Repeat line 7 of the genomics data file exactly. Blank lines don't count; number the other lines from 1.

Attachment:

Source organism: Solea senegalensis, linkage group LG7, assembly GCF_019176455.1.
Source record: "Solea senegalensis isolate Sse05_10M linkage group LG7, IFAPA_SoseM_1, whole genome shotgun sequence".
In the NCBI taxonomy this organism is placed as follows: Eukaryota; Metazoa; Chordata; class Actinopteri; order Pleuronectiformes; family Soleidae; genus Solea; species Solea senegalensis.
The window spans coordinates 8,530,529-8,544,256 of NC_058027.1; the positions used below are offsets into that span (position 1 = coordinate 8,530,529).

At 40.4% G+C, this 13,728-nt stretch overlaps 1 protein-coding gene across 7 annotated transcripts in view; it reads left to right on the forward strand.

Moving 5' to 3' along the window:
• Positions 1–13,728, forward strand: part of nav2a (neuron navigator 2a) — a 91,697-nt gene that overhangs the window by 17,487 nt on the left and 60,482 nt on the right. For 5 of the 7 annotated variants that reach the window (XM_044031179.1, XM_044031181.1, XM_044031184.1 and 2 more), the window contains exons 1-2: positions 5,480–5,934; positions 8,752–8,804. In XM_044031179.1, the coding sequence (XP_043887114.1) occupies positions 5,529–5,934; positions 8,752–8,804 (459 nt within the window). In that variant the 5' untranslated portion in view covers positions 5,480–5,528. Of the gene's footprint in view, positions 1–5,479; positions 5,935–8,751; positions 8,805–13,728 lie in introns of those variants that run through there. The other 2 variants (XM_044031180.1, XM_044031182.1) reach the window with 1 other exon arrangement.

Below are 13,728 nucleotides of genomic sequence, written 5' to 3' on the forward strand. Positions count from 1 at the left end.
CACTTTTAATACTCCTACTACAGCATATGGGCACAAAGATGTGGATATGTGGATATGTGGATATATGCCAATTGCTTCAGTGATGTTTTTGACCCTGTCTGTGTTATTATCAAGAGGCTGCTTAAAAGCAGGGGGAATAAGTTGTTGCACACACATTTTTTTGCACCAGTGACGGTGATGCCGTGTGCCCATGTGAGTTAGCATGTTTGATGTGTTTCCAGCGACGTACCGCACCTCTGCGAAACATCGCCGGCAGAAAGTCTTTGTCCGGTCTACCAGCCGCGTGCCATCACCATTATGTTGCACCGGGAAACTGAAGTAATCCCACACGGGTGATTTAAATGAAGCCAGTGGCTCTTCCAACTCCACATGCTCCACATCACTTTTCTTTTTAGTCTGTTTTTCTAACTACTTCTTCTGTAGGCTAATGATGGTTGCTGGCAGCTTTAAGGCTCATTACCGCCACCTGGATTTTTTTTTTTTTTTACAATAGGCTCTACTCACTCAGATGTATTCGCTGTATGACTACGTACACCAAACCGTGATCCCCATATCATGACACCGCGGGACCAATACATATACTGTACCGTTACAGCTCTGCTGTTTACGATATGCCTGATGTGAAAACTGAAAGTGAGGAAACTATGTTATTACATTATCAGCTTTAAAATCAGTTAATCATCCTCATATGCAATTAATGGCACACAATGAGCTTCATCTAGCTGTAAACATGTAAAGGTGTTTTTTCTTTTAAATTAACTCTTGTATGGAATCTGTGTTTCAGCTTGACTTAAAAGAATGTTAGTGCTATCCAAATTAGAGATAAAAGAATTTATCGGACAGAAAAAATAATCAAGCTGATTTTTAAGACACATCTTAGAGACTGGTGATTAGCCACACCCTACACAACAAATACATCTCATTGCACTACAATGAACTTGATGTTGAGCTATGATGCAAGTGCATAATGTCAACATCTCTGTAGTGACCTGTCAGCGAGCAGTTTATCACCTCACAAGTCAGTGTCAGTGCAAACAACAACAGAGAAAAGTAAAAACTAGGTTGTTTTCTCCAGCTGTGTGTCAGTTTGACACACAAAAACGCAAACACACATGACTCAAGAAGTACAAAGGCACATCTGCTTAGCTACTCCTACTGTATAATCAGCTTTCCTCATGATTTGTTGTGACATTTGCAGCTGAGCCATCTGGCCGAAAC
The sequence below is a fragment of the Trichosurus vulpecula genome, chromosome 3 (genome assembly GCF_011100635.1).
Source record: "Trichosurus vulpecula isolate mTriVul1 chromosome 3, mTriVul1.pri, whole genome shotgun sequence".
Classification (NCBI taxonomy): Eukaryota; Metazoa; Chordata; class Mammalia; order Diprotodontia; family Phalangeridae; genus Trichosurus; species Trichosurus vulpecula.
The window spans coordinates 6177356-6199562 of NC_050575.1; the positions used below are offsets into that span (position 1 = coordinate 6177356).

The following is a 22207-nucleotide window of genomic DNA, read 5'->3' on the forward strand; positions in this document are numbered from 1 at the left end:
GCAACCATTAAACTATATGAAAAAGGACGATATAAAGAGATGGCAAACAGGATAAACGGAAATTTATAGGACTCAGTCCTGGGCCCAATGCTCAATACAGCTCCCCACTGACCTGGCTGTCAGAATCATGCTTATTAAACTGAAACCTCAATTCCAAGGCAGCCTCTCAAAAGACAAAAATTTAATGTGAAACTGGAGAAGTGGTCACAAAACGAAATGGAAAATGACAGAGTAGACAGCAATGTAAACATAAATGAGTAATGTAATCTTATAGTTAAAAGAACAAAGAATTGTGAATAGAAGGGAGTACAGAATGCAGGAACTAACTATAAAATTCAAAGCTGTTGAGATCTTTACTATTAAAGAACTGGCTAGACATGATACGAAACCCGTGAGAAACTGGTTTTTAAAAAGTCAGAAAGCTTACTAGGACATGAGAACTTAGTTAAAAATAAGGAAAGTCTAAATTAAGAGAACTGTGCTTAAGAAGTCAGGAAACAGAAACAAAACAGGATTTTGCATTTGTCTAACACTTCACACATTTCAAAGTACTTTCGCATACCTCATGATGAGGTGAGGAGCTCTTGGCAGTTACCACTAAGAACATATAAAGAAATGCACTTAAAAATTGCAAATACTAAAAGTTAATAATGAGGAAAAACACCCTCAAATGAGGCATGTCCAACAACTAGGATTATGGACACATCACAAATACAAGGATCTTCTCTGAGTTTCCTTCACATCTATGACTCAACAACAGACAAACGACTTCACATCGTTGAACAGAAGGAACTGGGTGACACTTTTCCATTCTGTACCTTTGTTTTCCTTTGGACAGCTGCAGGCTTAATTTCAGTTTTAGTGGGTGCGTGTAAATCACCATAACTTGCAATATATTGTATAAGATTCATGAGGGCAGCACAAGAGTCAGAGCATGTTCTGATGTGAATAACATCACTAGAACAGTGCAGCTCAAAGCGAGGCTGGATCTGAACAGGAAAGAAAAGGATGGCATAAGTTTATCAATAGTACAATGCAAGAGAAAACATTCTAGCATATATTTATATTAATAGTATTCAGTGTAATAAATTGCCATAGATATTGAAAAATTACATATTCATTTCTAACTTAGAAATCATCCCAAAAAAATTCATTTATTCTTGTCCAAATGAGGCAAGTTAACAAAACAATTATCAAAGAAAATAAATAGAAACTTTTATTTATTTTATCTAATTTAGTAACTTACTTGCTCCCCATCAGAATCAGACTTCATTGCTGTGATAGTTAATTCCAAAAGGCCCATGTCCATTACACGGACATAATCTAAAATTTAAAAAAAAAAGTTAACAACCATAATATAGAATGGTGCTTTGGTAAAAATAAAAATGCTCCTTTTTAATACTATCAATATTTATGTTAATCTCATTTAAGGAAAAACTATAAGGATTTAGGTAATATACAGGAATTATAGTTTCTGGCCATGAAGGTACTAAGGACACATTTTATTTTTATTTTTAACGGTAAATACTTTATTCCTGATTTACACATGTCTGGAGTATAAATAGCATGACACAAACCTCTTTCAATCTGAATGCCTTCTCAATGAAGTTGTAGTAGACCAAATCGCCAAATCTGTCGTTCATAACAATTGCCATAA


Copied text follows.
• Positions 1–13,728, forward strand: part of nav2a (neuron navigator 2a) — a 91,697-nt gene that overhangs the window by 17,487 nt on the left and 60,482 nt on the right. For 5 of the 7 annotated variants that reach the window (XM_044031179.1, XM_044031181.1, XM_044031184.1 and 2 more), the window contains exons 1-2: positions 5,480–5,934; positions 8,752–8,804. In XM_044031179.1, the coding sequence (XP_043887114.1) occupies positions 5,529–5,934; positions 8,752–8,804 (459 nt within the window). In that variant the 5' untranslated portion in view covers positions 5,480–5,528. Of the gene's footprint in view, positions 1–5,479; positions 5,935–8,751; positions 8,805–13,728 lie in introns of those variants that run through there. The other 2 variants (XM_044031180.1, XM_044031182.1) reach the window with 1 other exon arrangement.